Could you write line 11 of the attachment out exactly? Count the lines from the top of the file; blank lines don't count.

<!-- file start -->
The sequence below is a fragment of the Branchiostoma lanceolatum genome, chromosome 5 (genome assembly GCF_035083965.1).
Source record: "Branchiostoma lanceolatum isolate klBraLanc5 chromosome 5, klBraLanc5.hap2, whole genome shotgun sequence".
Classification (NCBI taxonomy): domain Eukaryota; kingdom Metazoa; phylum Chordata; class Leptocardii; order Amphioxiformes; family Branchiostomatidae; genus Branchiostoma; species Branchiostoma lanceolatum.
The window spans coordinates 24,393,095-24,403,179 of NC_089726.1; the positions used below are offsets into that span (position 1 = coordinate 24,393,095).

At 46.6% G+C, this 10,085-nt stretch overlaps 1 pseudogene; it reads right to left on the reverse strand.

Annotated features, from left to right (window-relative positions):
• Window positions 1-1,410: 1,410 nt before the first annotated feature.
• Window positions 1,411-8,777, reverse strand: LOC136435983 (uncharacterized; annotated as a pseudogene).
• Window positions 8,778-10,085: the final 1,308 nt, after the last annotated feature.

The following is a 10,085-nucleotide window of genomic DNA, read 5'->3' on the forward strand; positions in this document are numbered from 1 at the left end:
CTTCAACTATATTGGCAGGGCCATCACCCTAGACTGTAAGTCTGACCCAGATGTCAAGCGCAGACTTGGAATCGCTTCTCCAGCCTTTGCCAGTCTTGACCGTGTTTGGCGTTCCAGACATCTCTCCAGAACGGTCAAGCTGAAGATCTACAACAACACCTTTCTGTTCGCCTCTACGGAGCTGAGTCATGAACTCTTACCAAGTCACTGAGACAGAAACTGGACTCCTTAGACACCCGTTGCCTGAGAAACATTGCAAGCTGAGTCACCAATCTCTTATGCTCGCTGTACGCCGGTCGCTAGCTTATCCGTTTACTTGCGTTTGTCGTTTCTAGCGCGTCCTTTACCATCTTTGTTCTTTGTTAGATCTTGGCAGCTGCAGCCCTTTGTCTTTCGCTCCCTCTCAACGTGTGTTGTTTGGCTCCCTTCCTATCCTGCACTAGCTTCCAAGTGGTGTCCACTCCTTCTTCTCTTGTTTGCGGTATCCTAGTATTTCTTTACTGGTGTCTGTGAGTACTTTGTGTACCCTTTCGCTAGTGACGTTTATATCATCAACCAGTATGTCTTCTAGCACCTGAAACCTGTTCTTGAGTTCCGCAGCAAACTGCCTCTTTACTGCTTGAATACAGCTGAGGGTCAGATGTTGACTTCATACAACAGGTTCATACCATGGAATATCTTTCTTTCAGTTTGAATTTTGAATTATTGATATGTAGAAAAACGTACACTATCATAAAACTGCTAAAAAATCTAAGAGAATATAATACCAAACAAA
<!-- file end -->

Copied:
CTTCAACTATATTGGCAGGGCCATCACCCTAGACTGTAAGTCTGACCCAGATGTCAAGCGCAGACTTGGAATCGCTTCTCCAGCCTTTGCCAGTCTTGACCGTGTTTGGCGTTCCAGACATCTCTCCAGAACGGTCAAGCTGAAGATCTACAACAACACCTTTCTGTTCGCCTCTACGGAGCTGAGTCATGAACTCTTACCAAGTCACTGAGACAGAAACTGGACTCCTTAGACACCCGTTGCCTGAGAAACATTGCAAGCTGAGTCACCAATCTCTTATGCTCGCTGTACGCCGGTCGCTAGCTTATCCGTTTACTTGCGTTTGTCGTTTCTAGCGCGTCCTTTACCATCTTTGTTCTTTGTTAGATCTTGGCAGCTGCAGCCCTTTGTCTTTCGCTCCCTCTCAACGTGTGTTGTTTGGCTCCCTTCCTATCCTGCACTAGCTTCCAAGTGGTGTCCACTCCTTCTTCTCTTGTTTGCGGTATCCTAGTATTTCTTTACTGGTGTCTGTGAGTACTTTGTGTACCCTTTCGCTAGTGACGTTTATATCATCAACCAGTATGTCTTCTAGCACCTGAAACCTGTTCTTGAGTTCCGCAGCAAACTGCCTCTTTACTGCTTGAATACAGCTGAGGGTCAGATGTTGACTTCATACAACAGGTTCATACCATGGAATATCTTTCTTTCAGTTTGAATTTTGAATTATTGATATGTAGAAAAACGTACACTATCATAAAACTGCTAAAAAATCTAAGAGAATATAATACCAAACAAA